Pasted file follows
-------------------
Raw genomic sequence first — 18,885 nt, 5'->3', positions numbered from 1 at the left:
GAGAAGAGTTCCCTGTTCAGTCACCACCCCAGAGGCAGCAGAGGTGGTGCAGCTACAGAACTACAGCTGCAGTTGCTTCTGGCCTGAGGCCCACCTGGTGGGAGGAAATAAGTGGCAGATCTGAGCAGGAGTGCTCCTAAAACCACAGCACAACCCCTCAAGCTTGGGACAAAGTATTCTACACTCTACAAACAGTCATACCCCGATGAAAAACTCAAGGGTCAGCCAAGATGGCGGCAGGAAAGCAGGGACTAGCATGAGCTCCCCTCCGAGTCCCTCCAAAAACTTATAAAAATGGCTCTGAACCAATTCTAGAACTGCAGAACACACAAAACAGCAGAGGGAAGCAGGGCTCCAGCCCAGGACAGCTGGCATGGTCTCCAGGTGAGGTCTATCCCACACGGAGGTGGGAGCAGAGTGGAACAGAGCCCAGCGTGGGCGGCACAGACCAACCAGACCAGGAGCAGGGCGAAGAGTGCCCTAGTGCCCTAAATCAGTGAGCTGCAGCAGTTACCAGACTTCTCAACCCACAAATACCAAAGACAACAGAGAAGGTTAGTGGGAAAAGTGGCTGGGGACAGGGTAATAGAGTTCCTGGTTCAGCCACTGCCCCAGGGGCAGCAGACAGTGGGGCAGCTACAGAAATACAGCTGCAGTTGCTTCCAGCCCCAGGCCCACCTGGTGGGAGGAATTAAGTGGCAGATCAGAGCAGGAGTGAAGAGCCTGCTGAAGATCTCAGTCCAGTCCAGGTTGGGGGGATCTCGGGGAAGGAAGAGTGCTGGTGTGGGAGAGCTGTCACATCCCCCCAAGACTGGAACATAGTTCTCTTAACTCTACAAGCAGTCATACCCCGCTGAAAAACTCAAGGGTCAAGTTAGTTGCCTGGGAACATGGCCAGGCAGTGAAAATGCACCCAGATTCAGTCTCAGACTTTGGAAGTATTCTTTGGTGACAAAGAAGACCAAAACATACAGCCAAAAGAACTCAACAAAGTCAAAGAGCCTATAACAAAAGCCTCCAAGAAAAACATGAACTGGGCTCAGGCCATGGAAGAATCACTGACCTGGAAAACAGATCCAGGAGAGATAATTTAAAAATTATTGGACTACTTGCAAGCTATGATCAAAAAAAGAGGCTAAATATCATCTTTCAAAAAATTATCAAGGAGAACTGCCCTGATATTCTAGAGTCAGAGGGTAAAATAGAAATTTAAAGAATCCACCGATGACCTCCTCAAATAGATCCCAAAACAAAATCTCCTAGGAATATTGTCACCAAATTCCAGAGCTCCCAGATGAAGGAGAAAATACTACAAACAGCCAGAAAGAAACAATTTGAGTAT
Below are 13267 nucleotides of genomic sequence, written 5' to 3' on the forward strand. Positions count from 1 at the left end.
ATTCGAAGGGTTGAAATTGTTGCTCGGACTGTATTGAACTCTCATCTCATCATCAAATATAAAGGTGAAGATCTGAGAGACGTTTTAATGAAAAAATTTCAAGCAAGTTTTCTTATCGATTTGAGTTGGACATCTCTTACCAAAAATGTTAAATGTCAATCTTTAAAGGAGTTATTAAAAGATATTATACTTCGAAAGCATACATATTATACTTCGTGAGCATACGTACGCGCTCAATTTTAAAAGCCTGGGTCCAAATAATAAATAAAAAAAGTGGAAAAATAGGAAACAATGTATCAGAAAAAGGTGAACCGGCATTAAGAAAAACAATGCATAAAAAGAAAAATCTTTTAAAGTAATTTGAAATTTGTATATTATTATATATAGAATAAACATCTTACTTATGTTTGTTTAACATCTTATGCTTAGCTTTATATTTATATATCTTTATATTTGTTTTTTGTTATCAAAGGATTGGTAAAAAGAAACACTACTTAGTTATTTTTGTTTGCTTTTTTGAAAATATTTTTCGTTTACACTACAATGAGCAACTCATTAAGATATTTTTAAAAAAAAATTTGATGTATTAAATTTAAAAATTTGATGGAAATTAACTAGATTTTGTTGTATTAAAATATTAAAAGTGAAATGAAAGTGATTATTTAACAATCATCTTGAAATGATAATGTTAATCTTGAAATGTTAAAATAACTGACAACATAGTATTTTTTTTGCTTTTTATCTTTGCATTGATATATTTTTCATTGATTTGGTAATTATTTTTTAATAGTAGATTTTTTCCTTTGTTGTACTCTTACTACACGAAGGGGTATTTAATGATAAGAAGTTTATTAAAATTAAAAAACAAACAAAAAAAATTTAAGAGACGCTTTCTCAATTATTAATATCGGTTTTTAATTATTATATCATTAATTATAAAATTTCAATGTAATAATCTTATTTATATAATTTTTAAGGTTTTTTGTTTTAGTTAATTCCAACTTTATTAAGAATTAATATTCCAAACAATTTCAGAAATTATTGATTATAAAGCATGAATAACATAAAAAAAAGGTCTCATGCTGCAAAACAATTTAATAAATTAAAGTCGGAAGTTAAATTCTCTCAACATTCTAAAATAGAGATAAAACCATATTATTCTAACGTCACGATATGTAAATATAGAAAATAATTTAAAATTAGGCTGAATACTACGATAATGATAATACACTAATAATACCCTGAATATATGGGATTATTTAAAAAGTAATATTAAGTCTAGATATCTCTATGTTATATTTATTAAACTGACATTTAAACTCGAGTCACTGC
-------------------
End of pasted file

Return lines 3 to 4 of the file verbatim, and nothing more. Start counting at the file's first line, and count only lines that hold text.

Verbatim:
Below are 13267 nucleotides of genomic sequence, written 5' to 3' on the forward strand. Positions count from 1 at the left end.
ATTCGAAGGGTTGAAATTGTTGCTCGGACTGTATTGAACTCTCATCTCATCATCAAATATAAAGGTGAAGATCTGAGAGACGTTTTAATGAAAAAATTTCAAGCAAGTTTTCTTATCGATTTGAGTTGGACATCTCTTACCAAAAATGTTAAATGTCAATCTTTAAAGGAGTTATTAAAAGATATTATACTTCGAAAGCATACATATTATACTTCGTGAGCATACGTACGCGCTCAATTTTAAAAGCCTGGGTCCAAATAATAAATAAAAAAAGTGGAAAAATAGGAAACAATGTATCAGAAAAAGGTGAACCGGCATTAAGAAAAACAATGCATAAAAAGAAAAATCTTTTAAAGTAATTTGAAATTTGTATATTATTATATATAGAATAAACATCTTACTTATGTTTGTTTAACATCTTATGCTTAGCTTTATATTTATATATCTTTATATTTGTTTTTTGTTATCAAAGGATTGGTAAAAAGAAACACTACTTAGTTATTTTTGTTTGCTTTTTTGAAAATATTTTTCGTTTACACTACAATGAGCAACTCATTAAGATATTTTTAAAAAAAAATTTGATGTATTAAATTTAAAAATTTGATGGAAATTAACTAGATTTTGTTGTATTAAAATATTAAAAGTGAAATGAAAGTGATTATTTAACAATCATCTTGAAATGATAATGTTAATCTTGAAATGTTAAAATAACTGACAACATAGTATTTTTTTTGCTTTTTATCTTTGCATTGATATATTTTTCATTGATTTGGTAATTATTTTTTAATAGTAGATTTTTTCCTTTGTTGTACTCTTACTACACGAAGGGGTATTTAATGATAAGAAGTTTATTAAAATTAAAAAACAAACAAAAAAAATTTAAGAGACGCTTTCTCAATTATTAATATCGGTTTTTAATTATTATATCATTAATTATAAAATTTCAATGTAATAATCTTATTTATATAATTTTTAAGGTTTTTTGTTTTAGTTAATTCCAACTTTATTAAGAATTAATATTCCAAACAATTTCAGAAATTATTGATTATAAAGCATGAATAACATAAAAAAAAGGTCTCATGCTGCAAAACAATTTAATAAATTAAAGTCGGAAGTTAAATTCTCTCAACATTCTAAAATAGAGATAAAACCATATTATTCTAACGTCACGATATGTAAATATAGAAAATAATTTAAAATTAGGCTGAATACTACGATAATGATAATACACTAATAATACCCTGAATATATGGGATTATTTAAAAAGTAATATTAAGTCTAGATATCTCTATGTTATATTTATTAAACTGACATTTAAACTCGAGTCACTGC